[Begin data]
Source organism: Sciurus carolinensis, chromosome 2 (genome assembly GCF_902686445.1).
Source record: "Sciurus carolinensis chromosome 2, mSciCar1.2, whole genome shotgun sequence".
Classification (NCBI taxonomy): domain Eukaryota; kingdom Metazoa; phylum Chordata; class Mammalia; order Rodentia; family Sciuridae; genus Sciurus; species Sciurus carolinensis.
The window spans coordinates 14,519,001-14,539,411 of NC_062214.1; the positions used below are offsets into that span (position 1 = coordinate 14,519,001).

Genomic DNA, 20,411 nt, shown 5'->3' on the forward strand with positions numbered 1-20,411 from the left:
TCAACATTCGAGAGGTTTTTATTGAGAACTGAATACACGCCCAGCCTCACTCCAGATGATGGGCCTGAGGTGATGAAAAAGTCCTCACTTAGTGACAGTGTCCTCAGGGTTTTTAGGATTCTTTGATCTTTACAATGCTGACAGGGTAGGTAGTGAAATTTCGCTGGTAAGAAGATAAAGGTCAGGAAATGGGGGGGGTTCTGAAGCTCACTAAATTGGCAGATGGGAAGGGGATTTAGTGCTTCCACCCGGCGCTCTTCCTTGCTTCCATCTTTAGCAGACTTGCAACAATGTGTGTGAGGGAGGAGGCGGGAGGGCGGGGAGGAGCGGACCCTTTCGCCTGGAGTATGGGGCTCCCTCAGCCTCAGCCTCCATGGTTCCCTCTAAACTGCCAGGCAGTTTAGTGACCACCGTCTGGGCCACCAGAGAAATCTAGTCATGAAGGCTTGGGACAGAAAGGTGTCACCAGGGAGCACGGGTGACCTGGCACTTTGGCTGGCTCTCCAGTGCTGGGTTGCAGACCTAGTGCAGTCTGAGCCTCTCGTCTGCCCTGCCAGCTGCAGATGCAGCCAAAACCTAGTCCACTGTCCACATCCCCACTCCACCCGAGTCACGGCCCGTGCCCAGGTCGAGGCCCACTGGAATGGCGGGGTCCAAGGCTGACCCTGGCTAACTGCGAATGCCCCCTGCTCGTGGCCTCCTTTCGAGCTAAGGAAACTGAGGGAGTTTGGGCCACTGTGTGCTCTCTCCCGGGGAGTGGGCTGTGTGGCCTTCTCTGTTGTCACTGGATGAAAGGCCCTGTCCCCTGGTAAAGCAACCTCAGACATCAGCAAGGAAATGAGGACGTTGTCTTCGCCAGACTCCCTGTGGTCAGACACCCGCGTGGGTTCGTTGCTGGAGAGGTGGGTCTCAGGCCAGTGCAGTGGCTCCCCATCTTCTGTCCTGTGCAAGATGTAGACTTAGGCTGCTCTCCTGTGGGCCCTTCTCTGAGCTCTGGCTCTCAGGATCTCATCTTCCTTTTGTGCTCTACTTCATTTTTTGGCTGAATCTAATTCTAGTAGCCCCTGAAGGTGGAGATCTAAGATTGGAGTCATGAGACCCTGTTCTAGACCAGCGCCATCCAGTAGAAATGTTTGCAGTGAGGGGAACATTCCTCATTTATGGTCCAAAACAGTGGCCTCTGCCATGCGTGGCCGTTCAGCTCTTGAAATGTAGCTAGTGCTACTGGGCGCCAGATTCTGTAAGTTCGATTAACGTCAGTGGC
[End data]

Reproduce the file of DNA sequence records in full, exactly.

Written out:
Source organism: Sciurus carolinensis, chromosome 2 (genome assembly GCF_902686445.1).
Source record: "Sciurus carolinensis chromosome 2, mSciCar1.2, whole genome shotgun sequence".
Classification (NCBI taxonomy): domain Eukaryota; kingdom Metazoa; phylum Chordata; class Mammalia; order Rodentia; family Sciuridae; genus Sciurus; species Sciurus carolinensis.
The window spans coordinates 14,519,001-14,539,411 of NC_062214.1; the positions used below are offsets into that span (position 1 = coordinate 14,519,001).

Genomic DNA, 20,411 nt, shown 5'->3' on the forward strand with positions numbered 1-20,411 from the left:
TCAACATTCGAGAGGTTTTTATTGAGAACTGAATACACGCCCAGCCTCACTCCAGATGATGGGCCTGAGGTGATGAAAAAGTCCTCACTTAGTGACAGTGTCCTCAGGGTTTTTAGGATTCTTTGATCTTTACAATGCTGACAGGGTAGGTAGTGAAATTTCGCTGGTAAGAAGATAAAGGTCAGGAAATGGGGGGGGTTCTGAAGCTCACTAAATTGGCAGATGGGAAGGGGATTTAGTGCTTCCACCCGGCGCTCTTCCTTGCTTCCATCTTTAGCAGACTTGCAACAATGTGTGTGAGGGAGGAGGCGGGAGGGCGGGGAGGAGCGGACCCTTTCGCCTGGAGTATGGGGCTCCCTCAGCCTCAGCCTCCATGGTTCCCTCTAAACTGCCAGGCAGTTTAGTGACCACCGTCTGGGCCACCAGAGAAATCTAGTCATGAAGGCTTGGGACAGAAAGGTGTCACCAGGGAGCACGGGTGACCTGGCACTTTGGCTGGCTCTCCAGTGCTGGGTTGCAGACCTAGTGCAGTCTGAGCCTCTCGTCTGCCCTGCCAGCTGCAGATGCAGCCAAAACCTAGTCCACTGTCCACATCCCCACTCCACCCGAGTCACGGCCCGTGCCCAGGTCGAGGCCCACTGGAATGGCGGGGTCCAAGGCTGACCCTGGCTAACTGCGAATGCCCCCTGCTCGTGGCCTCCTTTCGAGCTAAGGAAACTGAGGGAGTTTGGGCCACTGTGTGCTCTCTCCCGGGGAGTGGGCTGTGTGGCCTTCTCTGTTGTCACTGGATGAAAGGCCCTGTCCCCTGGTAAAGCAACCTCAGACATCAGCAAGGAAATGAGGACGTTGTCTTCGCCAGACTCCCTGTGGTCAGACACCCGCGTGGGTTCGTTGCTGGAGAGGTGGGTCTCAGGCCAGTGCAGTGGCTCCCCATCTTCTGTCCTGTGCAAGATGTAGACTTAGGCTGCTCTCCTGTGGGCCCTTCTCTGAGCTCTGGCTCTCAGGATCTCATCTTCCTTTTGTGCTCTACTTCATTTTTTGGCTGAATCTAATTCTAGTAGCCCCTGAAGGTGGAGATCTAAGATTGGAGTCATGAGACCCTGTTCTAGACCAGCGCCATCCAGTAGAAATGTTTGCAGTGAGGGGAACATTCCTCATTTATGGTCCAAAACAGTGGCCTCTGCCATGCGTGGCCGTTCAGCTCTTGAAATGTAGCTAGTGCTACTGGGCGCCAGATTCTGTAAGTTCGATTAACGTCAGTGGC